Incentive-Based Program for Employees

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The idea to be discussed in this paper is an incentive-based program (IBP) for employees. “Incentives are putative consequences delivered to an employee contingent on the occurrence of desired behavior or reaching a performance criterion” (Henley, 2021). Therefore, IBP implies the design of relevant incentives to motivate employees and appropriate criteria to measure their performance against. As a result of such actions, the program predicts higher employee motivation, subsequently improving employee performance. Numerous researches have explored the topic and confirmed the effectiveness of different IBPs to varying degrees across the industries (Jaworski et al., 2018; Landry et al., 2017; Marium et al., 2017). Therefore, an overall rise in productivity and performance is to be expected if IBP is designed correctly and suits business and working environments. This is especially important in the case of military vehicles production within the defense industry, as the payment is only transferred if a set number of vehicles is produced. Thus, it can be observed that IBP falls in line with the business model and philosophy of the company.

Cost of Incentive-based program

Within this paper, the IBP concept is realized as a performance-based bonus system that considers employees’ qualitative and quantitative results within a specific time period – most likely annually. While there are different types of incentives, the IBP suggested in this paper will focus on financial bonuses. Of course, the significance of intangible benefits, such as recognition and praise, is undoubtful for any company, and they can effectively improve the performance of employees as well (Schoon, 2014). However, such benefits’ costs and potential profits are problematic to measure; moreover, in most cases, both employers and employees perceive monetary incentives as more valuable. In the case this paper examines, it is assumed that some intangible rewards are present, yet the central part of the IBP is a financial one. The system will financially reward employees who will meet their standards and those who will outperform the expectations; others will not receive any type of incentive. To conduct a proper cost-benefit analysis (CBA), potential financial gains will be projected and compared to potential costs using relevant research examples.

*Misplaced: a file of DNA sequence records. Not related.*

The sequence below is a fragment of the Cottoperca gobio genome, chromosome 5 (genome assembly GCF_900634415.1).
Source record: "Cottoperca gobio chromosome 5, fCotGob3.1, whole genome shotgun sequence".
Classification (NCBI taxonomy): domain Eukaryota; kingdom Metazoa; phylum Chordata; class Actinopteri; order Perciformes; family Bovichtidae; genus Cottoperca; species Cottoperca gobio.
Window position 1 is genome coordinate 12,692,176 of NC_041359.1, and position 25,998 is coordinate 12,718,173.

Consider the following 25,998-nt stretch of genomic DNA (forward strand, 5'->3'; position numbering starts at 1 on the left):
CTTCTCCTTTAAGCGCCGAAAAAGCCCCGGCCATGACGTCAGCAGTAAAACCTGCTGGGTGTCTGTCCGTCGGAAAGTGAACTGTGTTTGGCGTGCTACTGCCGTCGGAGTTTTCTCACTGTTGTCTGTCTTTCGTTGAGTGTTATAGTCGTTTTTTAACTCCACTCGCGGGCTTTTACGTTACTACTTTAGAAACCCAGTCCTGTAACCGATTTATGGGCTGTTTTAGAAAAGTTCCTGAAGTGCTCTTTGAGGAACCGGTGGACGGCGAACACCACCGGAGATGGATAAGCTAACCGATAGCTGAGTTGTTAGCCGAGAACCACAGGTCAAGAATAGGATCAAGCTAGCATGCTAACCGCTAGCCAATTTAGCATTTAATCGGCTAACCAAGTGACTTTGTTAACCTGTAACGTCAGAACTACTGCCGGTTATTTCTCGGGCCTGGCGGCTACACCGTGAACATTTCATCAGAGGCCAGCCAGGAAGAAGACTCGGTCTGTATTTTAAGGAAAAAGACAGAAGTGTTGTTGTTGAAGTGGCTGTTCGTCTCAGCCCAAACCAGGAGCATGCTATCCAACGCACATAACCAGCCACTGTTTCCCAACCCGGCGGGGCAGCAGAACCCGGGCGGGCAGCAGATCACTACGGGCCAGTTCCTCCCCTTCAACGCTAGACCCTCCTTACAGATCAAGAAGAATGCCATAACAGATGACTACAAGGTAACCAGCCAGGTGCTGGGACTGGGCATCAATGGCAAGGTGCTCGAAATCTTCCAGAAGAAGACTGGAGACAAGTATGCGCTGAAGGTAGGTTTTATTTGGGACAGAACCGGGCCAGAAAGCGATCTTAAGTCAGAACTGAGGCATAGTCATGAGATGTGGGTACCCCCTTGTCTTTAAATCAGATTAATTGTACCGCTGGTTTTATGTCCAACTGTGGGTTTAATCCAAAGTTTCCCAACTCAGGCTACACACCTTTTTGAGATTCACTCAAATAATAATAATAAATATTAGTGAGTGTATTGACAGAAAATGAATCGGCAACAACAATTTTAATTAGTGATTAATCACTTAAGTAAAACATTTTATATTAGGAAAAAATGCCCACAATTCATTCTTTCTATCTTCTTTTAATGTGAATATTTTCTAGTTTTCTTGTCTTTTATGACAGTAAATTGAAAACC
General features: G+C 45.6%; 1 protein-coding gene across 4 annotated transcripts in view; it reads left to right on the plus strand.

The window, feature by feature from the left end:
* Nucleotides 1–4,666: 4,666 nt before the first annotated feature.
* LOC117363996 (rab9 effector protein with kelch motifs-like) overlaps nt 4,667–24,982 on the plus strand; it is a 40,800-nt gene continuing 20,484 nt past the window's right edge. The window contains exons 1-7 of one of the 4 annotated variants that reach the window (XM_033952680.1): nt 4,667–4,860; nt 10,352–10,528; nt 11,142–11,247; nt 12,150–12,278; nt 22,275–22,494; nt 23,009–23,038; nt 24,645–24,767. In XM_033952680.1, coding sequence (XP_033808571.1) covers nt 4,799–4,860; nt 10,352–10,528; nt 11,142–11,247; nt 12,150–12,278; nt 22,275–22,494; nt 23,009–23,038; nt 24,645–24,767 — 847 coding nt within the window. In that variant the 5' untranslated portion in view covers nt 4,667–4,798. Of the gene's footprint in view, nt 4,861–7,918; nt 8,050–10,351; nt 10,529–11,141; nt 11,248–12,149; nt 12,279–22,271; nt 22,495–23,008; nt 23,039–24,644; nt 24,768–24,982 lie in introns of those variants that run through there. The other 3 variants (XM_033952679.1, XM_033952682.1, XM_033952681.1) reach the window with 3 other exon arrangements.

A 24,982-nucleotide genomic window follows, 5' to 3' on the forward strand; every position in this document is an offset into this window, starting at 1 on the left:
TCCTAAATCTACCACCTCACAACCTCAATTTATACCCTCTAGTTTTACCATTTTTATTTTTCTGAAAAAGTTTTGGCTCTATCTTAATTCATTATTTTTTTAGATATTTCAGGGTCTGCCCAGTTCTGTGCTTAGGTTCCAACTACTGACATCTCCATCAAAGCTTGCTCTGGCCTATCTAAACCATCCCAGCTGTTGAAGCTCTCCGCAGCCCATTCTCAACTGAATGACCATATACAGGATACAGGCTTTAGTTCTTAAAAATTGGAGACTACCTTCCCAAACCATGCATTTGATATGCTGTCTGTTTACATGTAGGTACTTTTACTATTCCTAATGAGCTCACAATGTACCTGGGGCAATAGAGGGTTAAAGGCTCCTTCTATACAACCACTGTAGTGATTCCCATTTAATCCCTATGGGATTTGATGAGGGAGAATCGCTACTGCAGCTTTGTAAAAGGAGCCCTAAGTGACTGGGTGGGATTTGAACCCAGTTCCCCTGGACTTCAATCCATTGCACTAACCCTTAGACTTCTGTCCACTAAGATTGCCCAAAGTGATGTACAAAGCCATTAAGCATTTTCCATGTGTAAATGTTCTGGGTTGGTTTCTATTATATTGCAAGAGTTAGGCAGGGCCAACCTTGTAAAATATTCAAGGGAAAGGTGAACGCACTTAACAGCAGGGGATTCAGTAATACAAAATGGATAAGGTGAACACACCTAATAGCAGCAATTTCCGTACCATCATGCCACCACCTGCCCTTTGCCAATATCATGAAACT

To calculate the potential benefits that an employee-centered IBP can bring, it is necessary to pay attention to previous research across the industries to collect the data for relevant approximations. The study by Bareket-Bojmel et al. (2016) is one of the precise ones as it featured an experiment with more than a hundred participants who were technicians. Different types of monetary and non-monetary bonuses were introduced for the participants, and on average, the introduction of performance-based rewards increased the productivity of partakers by around 6% (Bareket-Bojmel et al., 2016). Even more important, such a significant boost in productivity was achieved due to the introduction of a relatively small monetary bonus. The bonus was around 25$ per – less than 1% of the average salary in Israel at that time. This case is highly relevant for the research in terms of the nature of the work that was done by participants and the results of the experiment that support the introduction of monetary IBP. Moreover, the research demonstrated another strong side of IBP introduction – the reduction in absenteeism, which decreased three times during the performance measuring period.